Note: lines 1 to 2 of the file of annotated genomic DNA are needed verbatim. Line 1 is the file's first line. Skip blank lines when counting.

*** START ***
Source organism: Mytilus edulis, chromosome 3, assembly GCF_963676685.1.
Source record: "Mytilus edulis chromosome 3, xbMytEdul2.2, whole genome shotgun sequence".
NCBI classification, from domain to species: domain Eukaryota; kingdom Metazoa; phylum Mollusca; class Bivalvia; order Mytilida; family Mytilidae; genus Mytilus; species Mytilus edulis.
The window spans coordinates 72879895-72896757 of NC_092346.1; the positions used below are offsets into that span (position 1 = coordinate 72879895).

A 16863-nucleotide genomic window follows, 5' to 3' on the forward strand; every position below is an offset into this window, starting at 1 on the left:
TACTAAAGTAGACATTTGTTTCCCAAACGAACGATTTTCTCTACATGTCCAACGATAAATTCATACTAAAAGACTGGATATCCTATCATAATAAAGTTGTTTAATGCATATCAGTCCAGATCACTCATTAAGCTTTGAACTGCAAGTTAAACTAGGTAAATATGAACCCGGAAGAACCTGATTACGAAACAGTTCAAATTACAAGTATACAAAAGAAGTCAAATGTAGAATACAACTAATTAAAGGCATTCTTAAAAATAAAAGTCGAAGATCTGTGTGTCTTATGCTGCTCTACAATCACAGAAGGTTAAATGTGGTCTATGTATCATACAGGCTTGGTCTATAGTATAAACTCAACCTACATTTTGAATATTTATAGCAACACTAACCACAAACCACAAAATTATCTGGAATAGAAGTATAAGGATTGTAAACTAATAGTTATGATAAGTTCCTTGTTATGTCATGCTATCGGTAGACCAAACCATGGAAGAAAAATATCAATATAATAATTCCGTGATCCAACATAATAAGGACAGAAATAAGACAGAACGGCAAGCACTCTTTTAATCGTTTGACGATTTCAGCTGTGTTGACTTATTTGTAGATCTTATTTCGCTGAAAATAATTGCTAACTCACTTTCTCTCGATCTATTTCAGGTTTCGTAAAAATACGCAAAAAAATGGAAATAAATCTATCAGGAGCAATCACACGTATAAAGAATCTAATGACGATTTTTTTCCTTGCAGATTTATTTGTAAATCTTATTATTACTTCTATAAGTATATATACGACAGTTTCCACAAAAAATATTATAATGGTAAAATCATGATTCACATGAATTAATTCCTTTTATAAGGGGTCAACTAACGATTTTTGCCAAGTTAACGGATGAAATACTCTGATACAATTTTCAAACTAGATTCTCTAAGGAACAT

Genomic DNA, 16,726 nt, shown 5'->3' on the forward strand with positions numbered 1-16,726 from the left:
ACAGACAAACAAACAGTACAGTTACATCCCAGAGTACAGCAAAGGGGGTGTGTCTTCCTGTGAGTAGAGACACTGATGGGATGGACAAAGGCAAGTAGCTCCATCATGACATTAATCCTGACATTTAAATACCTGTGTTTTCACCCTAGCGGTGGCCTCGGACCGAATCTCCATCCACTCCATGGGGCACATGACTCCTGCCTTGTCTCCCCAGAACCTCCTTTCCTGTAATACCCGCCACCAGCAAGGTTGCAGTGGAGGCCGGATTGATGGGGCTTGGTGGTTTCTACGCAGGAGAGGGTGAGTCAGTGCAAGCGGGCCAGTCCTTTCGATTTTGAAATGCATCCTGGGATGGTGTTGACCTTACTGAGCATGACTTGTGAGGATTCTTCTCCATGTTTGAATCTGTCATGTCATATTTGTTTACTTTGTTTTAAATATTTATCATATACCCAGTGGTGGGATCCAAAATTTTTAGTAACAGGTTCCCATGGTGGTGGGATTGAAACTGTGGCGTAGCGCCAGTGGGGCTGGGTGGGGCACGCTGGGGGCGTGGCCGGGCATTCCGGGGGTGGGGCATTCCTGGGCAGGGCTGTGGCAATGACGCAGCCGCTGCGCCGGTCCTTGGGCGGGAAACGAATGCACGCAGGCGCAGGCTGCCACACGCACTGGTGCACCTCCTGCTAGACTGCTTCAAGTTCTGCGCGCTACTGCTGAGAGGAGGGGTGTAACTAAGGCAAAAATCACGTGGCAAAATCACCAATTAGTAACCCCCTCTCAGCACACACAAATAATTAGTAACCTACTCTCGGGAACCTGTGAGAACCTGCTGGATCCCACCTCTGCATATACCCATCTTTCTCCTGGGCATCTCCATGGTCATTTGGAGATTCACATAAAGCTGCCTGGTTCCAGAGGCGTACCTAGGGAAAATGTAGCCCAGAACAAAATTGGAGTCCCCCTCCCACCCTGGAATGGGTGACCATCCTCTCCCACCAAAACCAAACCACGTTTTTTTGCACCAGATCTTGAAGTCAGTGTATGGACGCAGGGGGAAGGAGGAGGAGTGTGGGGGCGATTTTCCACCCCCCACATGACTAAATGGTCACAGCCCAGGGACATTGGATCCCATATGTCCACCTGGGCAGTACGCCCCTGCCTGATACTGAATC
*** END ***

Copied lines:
Source organism: Mytilus edulis, chromosome 3, assembly GCF_963676685.1.
Source record: "Mytilus edulis chromosome 3, xbMytEdul2.2, whole genome shotgun sequence".